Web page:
RS49580. Silver denarius, RIC IV 627 var (reverse legend), SRCV II 6591 var (same), F, weight 2.695 g, maximum diameter 16.9 mm, die axis 0o, Emesa (Homs, Syria) mint, 194 - 195 A.D.; obverse IVLIA DOMNA AVG, draped bust right; reverse LIBER AVG, Liberalitas standing left, counting board in right, cornucopia in left; very rare; $85.00 (€63.75)

Commodus, March or April 177 - 31 December 192 A.D.
Click for a larger photo This type has the earliest depiction of the Three Monetae on coinage.
RB63622. Orichalcum sestertius, RIC III 500, Fair, weight 19.208 g, maximum diameter 30.1 mm, die axis 0o, Rome mint, 187 A.D.; obverse M COMMODVS ANT P FELIX AVG BRIT, laureate head right; reverse P M TR P XII IMP VIII COS V P P/ MON AVG/ S C, Three Monetae standing left, each holding scale in right and cornucopia in left; $80.00 (€60.00)

Septimius Severus, 9 April 193 - 4 February 211 A.D.
Click for a larger photo Three Monetae are depicted, one for each metal: gold, silver and copper.
RB65851. Orichalcum sestertius, RIC IV 670, SRCV II 6404, Fine/Fair, flan crack, weight 19.409 g, maximum diameter 30.4 mm, die axis 0o, Rome mint, 194 A.D.; obverse L SEPT SEV PERT AVG IMP III, laureate head right; reverse MONET AVG COS II P P S C, three Monetae standing facing, each with head left, scales in right hand, cornucopia in left; scarce; $55.00 (€41.25)

Domitian, 13 September 81 - 18 September 96 A.D.
Click for a larger photo In 93 A.D., Pliny the Younger was named a praetor. On 24 August 79, he along with his uncle, Pliny the Elder, witnessed the eruption of Vesuvius, during which his uncle died. Pliny rose through the cursus honorum, a series of Imperial civil and military offices, and was an imperial magistrate under Trajan. He wrote hundreds of letters, many of which still survive, that are of great historical value for the time period. Some are addressed to reigning emperors or to notables such as the historian Tacitus. His letters to Trajan provide one of the few surviving records of the relationship between the imperial office and provincial governors.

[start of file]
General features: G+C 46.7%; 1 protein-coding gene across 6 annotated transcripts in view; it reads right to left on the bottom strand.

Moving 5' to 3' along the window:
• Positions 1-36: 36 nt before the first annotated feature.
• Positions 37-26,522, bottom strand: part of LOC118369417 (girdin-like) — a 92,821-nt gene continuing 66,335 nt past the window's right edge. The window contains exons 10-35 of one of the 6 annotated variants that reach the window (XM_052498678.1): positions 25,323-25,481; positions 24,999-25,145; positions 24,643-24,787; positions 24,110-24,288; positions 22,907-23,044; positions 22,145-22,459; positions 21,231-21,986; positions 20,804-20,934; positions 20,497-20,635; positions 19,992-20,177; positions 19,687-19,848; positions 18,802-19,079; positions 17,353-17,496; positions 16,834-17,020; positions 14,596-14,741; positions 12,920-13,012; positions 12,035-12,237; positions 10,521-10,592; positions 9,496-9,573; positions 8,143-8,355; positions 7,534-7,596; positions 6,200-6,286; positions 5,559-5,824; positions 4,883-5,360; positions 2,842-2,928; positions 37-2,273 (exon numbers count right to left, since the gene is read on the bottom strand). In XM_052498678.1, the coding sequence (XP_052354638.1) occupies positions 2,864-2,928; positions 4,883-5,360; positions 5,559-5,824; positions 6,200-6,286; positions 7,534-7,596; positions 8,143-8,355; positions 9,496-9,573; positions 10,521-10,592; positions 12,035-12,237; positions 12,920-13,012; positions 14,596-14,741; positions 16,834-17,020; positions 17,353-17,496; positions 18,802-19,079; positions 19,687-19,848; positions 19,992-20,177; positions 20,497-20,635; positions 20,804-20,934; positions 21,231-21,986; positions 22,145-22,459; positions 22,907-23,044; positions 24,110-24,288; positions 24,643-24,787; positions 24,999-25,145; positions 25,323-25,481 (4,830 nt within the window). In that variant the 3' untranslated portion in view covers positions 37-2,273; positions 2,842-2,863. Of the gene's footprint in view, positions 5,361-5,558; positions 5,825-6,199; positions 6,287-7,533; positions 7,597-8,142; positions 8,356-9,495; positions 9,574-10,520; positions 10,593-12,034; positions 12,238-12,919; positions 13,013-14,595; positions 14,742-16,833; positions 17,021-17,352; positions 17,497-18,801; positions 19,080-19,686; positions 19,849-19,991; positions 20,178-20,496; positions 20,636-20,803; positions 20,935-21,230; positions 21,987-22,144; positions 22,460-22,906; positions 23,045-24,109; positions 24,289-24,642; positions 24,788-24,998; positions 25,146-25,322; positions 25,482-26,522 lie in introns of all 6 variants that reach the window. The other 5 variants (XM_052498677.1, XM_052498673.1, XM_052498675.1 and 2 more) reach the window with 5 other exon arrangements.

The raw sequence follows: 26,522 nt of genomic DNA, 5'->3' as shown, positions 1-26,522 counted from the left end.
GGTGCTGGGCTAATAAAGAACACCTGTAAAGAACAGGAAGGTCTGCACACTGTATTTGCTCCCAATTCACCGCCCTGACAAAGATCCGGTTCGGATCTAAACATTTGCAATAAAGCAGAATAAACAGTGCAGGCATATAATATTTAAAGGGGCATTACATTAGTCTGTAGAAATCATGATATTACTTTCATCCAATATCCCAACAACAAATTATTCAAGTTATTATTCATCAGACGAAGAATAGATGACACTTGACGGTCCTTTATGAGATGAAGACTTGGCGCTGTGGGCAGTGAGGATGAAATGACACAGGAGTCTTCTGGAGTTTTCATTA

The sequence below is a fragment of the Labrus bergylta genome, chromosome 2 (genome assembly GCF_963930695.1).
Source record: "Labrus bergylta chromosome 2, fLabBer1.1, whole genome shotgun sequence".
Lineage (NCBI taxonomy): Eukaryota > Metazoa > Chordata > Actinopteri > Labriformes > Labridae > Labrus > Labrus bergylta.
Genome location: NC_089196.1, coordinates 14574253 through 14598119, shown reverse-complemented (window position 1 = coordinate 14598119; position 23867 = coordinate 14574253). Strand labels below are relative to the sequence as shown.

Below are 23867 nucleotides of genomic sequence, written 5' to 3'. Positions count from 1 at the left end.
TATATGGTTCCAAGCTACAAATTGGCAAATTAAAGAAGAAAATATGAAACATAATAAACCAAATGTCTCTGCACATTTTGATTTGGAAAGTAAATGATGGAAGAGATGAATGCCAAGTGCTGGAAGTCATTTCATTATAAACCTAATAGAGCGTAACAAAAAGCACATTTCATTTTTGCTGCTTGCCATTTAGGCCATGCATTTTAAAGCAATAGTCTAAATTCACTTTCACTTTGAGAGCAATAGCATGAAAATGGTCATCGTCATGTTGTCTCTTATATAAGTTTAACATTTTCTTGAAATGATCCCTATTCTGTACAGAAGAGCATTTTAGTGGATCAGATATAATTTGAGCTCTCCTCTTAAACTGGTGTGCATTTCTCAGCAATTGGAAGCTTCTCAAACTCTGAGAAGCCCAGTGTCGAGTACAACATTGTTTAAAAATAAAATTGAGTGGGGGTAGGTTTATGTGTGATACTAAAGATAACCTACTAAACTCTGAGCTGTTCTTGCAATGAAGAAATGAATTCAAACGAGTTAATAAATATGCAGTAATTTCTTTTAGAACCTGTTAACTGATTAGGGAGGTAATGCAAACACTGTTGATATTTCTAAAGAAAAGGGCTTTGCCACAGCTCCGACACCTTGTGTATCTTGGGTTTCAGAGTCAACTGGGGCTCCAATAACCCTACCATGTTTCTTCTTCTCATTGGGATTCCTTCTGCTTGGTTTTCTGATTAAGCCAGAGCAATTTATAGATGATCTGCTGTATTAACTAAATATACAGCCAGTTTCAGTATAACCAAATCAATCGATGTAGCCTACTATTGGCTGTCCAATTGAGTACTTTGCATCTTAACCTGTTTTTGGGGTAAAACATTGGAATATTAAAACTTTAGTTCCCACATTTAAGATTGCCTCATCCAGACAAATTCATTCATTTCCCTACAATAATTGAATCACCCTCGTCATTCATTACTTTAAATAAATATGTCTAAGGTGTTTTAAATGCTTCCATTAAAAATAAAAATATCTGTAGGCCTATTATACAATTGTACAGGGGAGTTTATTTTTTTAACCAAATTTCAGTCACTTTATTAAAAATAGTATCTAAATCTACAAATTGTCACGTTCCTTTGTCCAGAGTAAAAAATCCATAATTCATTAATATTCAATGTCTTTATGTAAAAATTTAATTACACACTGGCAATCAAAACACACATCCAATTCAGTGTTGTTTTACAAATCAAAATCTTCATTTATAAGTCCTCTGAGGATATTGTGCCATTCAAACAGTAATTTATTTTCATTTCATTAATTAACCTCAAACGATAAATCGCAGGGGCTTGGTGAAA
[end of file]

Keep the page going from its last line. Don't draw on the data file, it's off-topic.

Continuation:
RB71786. Copper as, RIC II, part 1, 756; Cohen 333; BMCRE II 469; BnF III 500, F, green patina, weight 8.328 g, maximum diameter 26.5 mm, die axis 180o, Rome mint, 92 - 94 A.D.; obverse IMP CAES DOMIT AVG GERM COS XVI CENS PER P P, laureate head right; reverse MONETA AVGVSTI, Moneta standing left, scales in right hand, cornucopia in left, S - C flanking across field; $55.00 (€41.25)